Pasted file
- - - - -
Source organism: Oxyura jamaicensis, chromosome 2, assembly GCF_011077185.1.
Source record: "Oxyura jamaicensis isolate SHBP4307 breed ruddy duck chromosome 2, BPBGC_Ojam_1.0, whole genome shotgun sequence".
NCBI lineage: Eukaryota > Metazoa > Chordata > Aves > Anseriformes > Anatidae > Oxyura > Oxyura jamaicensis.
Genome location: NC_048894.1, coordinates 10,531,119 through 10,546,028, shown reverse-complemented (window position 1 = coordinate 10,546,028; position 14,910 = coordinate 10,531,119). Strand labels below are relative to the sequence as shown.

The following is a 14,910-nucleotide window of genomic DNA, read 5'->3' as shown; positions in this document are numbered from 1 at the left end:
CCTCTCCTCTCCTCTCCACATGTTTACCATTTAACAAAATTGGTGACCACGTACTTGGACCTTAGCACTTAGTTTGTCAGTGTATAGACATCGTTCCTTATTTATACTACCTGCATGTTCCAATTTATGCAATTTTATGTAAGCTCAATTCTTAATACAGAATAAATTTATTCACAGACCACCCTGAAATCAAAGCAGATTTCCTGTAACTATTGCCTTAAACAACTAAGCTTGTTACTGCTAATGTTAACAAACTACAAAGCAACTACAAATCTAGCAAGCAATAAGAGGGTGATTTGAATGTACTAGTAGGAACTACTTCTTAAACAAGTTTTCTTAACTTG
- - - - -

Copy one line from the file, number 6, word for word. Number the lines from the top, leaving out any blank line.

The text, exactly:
CCTCTCCTCTCCTCTCCACATGTTTACCATTTAACAAAATTGGTGACCACGTACTTGGACCTTAGCACTTAGTTTGTCAGTGTATAGACATCGTTCCTTATTTATACTACCTGCATGTTCCAATTTATGCAATTTTATGTAAGCTCAATTCTTAATACAGAATAAATTTATTCACAGACCACCCTGAAATCAAAGCAGATTTCCTGTAACTATTGCCTTAAACAACTAAGCTTGTTACTGCTAATGTTAACAAACTACAAAGCAACTACAAATCTAGCAAGCAATAAGAGGGTGATTTGAATGTACTAGTAGGAACTACTTCTTAAACAAGTTTTCTTAACTTG